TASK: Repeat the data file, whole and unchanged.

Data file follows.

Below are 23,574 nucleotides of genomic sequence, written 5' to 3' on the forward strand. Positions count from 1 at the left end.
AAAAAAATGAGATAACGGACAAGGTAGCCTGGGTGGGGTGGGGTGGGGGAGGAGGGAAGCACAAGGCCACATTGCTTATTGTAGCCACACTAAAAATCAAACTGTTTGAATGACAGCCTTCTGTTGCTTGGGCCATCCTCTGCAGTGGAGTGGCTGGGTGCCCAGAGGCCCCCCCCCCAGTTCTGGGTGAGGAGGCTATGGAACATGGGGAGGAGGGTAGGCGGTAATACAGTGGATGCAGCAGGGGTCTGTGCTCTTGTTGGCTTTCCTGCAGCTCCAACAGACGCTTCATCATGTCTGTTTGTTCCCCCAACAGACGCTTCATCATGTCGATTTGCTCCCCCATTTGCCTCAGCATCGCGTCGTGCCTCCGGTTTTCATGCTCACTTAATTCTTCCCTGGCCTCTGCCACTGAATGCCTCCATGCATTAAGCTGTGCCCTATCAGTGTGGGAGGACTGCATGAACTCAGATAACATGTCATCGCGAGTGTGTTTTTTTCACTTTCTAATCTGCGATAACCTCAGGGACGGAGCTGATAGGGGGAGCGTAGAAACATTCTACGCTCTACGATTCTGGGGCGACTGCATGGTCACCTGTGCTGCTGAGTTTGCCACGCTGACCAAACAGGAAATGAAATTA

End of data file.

Below are 23,574 nucleotides of genomic sequence, written 5' to 3' on the forward strand. Positions count from 1 at the left end.
AAAAAAATGAGATAACGGACAAGGTAGCCTGGGTGGGGTGGGGTGGGGGAGGAGGGAAGCACAAGGCCACATTGCTTATTGTAGCCACACTAAAAATCAAACTGTTTGAATGACAGCCTTCTGTTGCTTGGGCCATCCTCTGCAGTGGAGTGGCTGGGTGCCCAGAGGCCCCCCCCCCAGTTCTGGGTGAGGAGGCTATGGAACATGGGGAGGAGGGTAGGCGGTAATACAGTGGATGCAGCAGGGGTCTGTGCTCTTGTTGGCTTTCCTGCAGCTCCAACAGACGCTTCATCATGTCTGTTTGTTCCCCCAACAGACGCTTCATCATGTCGATTTGCTCCCCCATTTGCCTCAGCATCGCGTCGTGCCTCCGGTTTTCATGCTCACTTAATTCTTCCCTGGCCTCTGCCACTGAATGCCTCCATGCATTAAGCTGTGCCCTATCAGTGTGGGAGGACTGCATGAACTCAGATAACATGTCATCGCGAGTGTGTTTTTTTCACTTTCTAATCTGCGATAACCTCAGGGACGGAGCTGATAGGGGGAGCGTAGAAACATTCTACGCTCTACGATTCTGGGGCGACTGCATGGTCACCTGTGCTGCTGAGTTTGCCACGCTGACCAAACAGGAAATGAAATTA